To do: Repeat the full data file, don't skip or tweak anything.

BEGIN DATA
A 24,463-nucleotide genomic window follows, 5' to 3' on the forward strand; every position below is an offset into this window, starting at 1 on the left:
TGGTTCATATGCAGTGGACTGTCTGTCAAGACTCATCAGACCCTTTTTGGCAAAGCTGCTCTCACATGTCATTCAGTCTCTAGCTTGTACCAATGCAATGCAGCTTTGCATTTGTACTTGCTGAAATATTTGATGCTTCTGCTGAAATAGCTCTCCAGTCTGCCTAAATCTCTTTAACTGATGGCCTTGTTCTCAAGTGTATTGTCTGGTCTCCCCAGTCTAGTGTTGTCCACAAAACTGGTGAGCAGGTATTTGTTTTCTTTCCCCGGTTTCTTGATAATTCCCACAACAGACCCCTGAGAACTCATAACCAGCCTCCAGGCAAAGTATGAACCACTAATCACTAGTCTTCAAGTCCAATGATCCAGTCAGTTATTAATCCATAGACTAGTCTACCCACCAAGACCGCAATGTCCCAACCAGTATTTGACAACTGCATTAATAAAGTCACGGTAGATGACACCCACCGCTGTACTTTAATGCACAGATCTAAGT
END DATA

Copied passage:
A 24,463-nucleotide genomic window follows, 5' to 3' on the forward strand; every position below is an offset into this window, starting at 1 on the left:
TGGTTCATATGCAGTGGACTGTCTGTCAAGACTCATCAGACCCTTTTTGGCAAAGCTGCTCTCACATGTCATTCAGTCTCTAGCTTGTACCAATGCAATGCAGCTTTGCATTTGTACTTGCTGAAATATTTGATGCTTCTGCTGAAATAGCTCTCCAGTCTGCCTAAATCTCTTTAACTGATGGCCTTGTTCTCAAGTGTATTGTCTGGTCTCCCCAGTCTAGTGTTGTCCACAAAACTGGTGAGCAGGTATTTGTTTTCTTTCCCCGGTTTCTTGATAATTCCCACAACAGACCCCTGAGAACTCATAACCAGCCTCCAGGCAAAGTATGAACCACTAATCACTAGTCTTCAAGTCCAATGATCCAGTCAGTTATTAATCCATAGACTAGTCTACCCACCAAGACCGCAATGTCCCAACCAGTATTTGACAACTGCATTAATAAAGTCACGGTAGATGACACCCACCGCTGTACTTTAATGCACAGATCTAAGT